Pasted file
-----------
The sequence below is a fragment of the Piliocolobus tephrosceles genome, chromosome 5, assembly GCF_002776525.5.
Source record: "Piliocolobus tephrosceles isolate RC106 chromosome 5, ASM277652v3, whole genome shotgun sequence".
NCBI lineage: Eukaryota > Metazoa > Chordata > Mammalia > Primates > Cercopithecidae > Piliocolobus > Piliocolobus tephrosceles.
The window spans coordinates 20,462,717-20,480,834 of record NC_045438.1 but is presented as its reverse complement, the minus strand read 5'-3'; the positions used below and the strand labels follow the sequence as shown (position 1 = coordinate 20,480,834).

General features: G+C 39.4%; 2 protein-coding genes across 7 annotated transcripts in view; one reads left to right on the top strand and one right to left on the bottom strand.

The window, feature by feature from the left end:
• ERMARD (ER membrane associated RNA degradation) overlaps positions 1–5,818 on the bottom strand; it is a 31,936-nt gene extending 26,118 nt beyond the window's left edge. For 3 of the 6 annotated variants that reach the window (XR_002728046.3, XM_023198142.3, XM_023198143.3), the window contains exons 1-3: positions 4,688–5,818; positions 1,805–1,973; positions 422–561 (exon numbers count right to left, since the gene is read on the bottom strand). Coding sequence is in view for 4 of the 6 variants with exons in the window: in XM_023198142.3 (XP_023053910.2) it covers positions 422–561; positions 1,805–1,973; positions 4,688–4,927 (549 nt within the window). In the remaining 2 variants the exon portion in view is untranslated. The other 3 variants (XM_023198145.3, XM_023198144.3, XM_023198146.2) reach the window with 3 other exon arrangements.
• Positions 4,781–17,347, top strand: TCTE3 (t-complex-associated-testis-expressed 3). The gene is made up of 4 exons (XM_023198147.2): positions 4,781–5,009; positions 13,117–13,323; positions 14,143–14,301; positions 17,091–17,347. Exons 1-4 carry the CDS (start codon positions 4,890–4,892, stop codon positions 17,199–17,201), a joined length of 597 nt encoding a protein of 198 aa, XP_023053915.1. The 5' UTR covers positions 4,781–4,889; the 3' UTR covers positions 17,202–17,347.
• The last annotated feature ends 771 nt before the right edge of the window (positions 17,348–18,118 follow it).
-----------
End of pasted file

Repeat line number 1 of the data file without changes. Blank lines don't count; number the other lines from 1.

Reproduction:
The sequence below is a fragment of the Piliocolobus tephrosceles genome, chromosome 5, assembly GCF_002776525.5.